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Mystery of missing functions

by throop (Chaplain)
on Oct 27, 2006 at 20:38 UTC ( #581014=perlquestion: print w/replies, xml ) Need Help??

throop has asked for the wisdom of the Perl Monks concerning the following question:

Perl monks, I, a pilgrim, seek deeper insight to things Perl. There are certain operations on arrays for which most programming languages have functions, but for which Perl does not. There are instructions on how to do these things in the perldoc, but they aren't core functions:
  • Getting the maximum or minumum element in an array of numbers;
  • Getting the union, intersection or difference of two arrays.
I expect that this is not an oversight, but is rather part of the Perl philosophy. But I cannot divine why. Will a brother monk instruct me?


Replies are listed 'Best First'.
Re: Mystery of missing functions
by mickeyn (Priest) on Oct 27, 2006 at 21:02 UTC
Re: Mystery of missing functions
by swampyankee (Parson) on Oct 27, 2006 at 21:19 UTC

    For a reason, read List::Util. To quote "List::Util contains a selection of subroutines that people have expressed would be nice to have in the perl core, but the usage would not really be high enough to warrant the use of a keyword, and the size so small such that being individual extensions would be wasteful."


    At that time [1909] the chief engineer was almost always the chief test pilot as well. That had the fortunate result of eliminating poor engineering early in aviation.

    —Igor Sikorsky, reported in AOPA Pilot magazine February 2003.
Re: Mystery of missing functions
by philcrow (Priest) on Oct 27, 2006 at 20:56 UTC
    You need to use List::Util it does most of those things.


    Update: read docs more closely.

Re: Mystery of missing functions
by Jenda (Abbot) on Oct 27, 2006 at 21:47 UTC

    Apart from List::Utils that others already mentioned I'd like to add that if you want to do union, intersection or difference you should most likely be using a hash, not an array anyway. A hash with empty values, but a hash nevertheless.

    # is element $a in the set? exists $set{$a} # remove $a from the set delete $set{$a}; # add $a to the set $set{$a} = undef; # get the list of elements in the set keys %set # create the union %union = (%set1, %set2); # create the intersection for (keys %set1) { $intersect{$_} = undef if exists $set2{$_}; } # create the difference for (keys %set1) { $diff{$_} = undef unless exists $set2{$_}; } for (keys %set2) { $diff{$_} = undef unless exists $set1{$_}; }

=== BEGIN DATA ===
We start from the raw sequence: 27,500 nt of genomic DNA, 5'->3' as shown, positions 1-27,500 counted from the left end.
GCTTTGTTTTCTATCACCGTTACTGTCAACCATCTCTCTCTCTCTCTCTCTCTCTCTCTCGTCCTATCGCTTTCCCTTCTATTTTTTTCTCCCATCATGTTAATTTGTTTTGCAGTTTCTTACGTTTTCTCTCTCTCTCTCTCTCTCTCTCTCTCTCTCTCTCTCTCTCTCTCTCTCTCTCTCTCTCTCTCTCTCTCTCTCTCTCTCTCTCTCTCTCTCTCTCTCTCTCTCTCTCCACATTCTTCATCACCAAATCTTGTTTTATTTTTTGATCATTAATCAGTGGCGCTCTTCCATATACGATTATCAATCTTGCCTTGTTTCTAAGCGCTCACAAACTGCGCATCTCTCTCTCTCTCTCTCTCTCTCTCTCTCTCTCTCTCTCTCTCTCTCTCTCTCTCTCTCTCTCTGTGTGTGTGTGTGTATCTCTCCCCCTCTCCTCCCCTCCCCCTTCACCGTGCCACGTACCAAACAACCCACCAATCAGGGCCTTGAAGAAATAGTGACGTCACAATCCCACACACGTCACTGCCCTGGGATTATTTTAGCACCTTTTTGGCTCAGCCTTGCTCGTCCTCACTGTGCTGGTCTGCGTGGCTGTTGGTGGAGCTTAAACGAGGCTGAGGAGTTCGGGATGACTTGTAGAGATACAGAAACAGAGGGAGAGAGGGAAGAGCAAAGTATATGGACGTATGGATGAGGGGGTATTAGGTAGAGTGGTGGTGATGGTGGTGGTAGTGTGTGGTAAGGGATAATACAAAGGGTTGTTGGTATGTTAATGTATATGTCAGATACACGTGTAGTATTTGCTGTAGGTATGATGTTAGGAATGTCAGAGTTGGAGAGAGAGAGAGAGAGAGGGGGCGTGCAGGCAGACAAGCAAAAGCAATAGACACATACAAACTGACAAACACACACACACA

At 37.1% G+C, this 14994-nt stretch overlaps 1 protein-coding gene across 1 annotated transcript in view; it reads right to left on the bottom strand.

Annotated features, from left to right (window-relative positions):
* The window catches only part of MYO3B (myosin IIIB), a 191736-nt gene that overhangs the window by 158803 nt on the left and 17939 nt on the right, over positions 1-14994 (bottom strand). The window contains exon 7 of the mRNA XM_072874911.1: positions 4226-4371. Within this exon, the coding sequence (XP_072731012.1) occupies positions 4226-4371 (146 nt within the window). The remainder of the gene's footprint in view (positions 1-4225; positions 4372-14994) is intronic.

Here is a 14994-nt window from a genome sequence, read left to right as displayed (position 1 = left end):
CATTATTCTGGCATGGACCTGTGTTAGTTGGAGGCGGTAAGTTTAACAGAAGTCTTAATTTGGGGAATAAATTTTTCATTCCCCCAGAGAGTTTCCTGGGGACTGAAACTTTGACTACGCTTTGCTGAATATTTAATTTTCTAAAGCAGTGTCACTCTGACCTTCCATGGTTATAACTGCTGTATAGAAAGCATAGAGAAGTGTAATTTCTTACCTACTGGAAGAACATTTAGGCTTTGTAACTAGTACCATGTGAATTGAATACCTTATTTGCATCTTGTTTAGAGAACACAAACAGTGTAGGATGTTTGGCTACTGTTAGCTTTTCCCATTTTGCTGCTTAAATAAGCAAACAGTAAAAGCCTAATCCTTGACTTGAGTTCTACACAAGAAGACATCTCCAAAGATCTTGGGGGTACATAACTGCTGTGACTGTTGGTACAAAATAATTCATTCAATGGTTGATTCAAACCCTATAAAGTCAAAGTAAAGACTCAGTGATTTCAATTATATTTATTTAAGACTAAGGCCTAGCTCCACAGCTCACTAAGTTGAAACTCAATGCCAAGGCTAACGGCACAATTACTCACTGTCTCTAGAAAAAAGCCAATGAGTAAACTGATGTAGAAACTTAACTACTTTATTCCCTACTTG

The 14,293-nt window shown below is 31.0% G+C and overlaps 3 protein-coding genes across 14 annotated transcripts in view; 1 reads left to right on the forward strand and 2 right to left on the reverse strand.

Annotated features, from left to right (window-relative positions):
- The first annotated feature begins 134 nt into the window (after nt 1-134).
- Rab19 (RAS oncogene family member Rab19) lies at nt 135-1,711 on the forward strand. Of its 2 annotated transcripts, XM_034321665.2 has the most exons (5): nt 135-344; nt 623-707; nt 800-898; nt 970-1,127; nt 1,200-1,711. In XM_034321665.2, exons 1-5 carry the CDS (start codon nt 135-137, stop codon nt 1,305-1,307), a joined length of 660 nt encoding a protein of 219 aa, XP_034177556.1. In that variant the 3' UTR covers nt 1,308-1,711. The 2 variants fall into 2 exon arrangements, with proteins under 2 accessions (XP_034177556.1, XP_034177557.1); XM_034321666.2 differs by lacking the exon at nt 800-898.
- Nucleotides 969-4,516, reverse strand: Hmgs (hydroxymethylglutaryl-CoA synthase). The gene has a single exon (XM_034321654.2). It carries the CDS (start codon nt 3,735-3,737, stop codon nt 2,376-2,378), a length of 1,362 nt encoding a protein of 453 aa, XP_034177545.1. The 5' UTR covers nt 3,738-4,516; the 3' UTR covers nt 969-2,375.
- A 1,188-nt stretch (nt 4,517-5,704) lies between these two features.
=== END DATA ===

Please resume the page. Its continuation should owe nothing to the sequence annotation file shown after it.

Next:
This will be much quicker than anything you could build with arrays.

Re: Mystery of missing functions
by bart (Canon) on Oct 28, 2006 at 18:42 UTC
    I expect that this is not an oversight, but is rather part of the Perl philosophy.
    Think again. Since the time that Perl 5 came out, not over 10 years ago, maybe one or two new keywords have been added to the language, pos being one of them. For the rest, we are stuck with what was in it from the days of Perl 4. And in those days, there were no modules, and definitely no loadable dynamic extensions, so either something was in the language, or you had to write it in Pure Perl. (Or you had to build a special customized Perl binary, like OraPerl and SybPerl.)

    As a result, there's quite a few of rarely used keywords in the kernel, like gethostbyname which didn't even get its own private entry in perlfunc, while ordinary others like cwd are strangely missing. I'm quite sure that, if they didn't care about backward compatibility, a lot of those old keywords would be kicked out into their own module, such as the oddball functions related to sockets: connect, accept, bind, listen, recv, send, and a couple of even more obscure ones. It's only because perl 4 had them (and had to have them, if you wanted to allow people to write network software in plain Perl), that they're in the language.

    These days, if people want a new keyword, they just ave to write a module (or an XS module, if it has to run very fast). For most applications, that suffices. That's why in the last 10 years only a few new keywords have effectively been added — keywords that likely couldn't have been added to the language in any other way. Like pos.

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